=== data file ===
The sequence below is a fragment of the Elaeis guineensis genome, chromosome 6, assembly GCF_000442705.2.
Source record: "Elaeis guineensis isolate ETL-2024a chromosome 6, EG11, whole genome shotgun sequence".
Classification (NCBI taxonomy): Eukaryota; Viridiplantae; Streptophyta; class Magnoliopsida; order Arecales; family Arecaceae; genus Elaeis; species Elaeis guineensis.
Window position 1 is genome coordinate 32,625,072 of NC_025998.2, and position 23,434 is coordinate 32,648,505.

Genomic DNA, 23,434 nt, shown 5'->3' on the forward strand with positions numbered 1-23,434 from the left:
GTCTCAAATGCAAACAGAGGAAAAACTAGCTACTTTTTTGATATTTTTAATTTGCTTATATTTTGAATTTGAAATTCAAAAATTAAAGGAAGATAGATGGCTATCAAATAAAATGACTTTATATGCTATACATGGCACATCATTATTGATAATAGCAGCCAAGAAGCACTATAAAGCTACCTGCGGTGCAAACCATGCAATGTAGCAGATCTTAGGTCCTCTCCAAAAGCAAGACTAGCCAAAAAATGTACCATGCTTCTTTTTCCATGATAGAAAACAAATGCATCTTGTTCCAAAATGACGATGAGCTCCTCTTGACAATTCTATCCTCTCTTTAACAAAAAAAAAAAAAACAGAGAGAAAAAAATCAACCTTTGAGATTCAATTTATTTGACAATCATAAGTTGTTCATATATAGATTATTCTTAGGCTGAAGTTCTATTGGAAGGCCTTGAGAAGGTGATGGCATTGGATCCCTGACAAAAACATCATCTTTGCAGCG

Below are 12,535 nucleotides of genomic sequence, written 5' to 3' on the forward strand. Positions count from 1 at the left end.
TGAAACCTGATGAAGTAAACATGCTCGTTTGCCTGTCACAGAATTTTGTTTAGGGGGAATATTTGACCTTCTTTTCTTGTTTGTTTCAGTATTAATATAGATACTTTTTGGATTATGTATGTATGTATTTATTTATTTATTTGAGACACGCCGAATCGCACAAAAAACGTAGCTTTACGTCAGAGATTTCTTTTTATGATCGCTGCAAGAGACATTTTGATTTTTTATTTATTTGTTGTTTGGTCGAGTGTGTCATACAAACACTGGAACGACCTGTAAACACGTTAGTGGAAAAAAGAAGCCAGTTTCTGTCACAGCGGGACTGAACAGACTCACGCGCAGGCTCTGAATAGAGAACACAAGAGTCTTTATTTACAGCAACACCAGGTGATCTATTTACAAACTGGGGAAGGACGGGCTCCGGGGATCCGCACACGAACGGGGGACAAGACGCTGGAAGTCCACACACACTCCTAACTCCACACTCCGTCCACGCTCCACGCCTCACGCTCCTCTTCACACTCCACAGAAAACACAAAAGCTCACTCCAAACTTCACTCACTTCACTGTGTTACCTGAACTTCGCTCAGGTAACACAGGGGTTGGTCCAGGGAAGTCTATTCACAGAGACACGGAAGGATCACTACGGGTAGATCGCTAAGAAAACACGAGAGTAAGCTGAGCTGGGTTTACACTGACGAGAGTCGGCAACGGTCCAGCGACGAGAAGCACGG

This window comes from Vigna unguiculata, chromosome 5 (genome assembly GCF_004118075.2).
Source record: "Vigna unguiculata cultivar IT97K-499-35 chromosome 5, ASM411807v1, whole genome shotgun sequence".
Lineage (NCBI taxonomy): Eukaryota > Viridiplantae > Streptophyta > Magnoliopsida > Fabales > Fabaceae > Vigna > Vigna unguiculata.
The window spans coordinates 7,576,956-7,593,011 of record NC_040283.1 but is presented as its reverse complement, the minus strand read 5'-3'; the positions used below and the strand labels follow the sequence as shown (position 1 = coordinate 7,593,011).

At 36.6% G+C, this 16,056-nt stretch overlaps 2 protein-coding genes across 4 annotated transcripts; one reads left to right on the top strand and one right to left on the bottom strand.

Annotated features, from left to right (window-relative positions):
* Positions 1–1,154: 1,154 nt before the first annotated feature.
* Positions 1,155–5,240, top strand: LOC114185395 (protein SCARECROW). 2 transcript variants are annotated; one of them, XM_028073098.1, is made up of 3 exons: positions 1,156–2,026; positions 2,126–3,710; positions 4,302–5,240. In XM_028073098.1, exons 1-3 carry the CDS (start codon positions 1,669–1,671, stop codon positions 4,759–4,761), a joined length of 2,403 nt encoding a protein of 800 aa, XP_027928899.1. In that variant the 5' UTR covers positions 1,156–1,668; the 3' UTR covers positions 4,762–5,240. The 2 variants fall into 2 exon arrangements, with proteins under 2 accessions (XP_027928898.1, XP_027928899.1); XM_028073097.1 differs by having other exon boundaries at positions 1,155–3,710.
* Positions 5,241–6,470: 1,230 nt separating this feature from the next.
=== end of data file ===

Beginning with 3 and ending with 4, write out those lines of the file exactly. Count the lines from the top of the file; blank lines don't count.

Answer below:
Classification (NCBI taxonomy): Eukaryota; Viridiplantae; Streptophyta; class Magnoliopsida; order Arecales; family Arecaceae; genus Elaeis; species Elaeis guineensis.
Window position 1 is genome coordinate 32,625,072 of NC_025998.2, and position 23,434 is coordinate 32,648,505.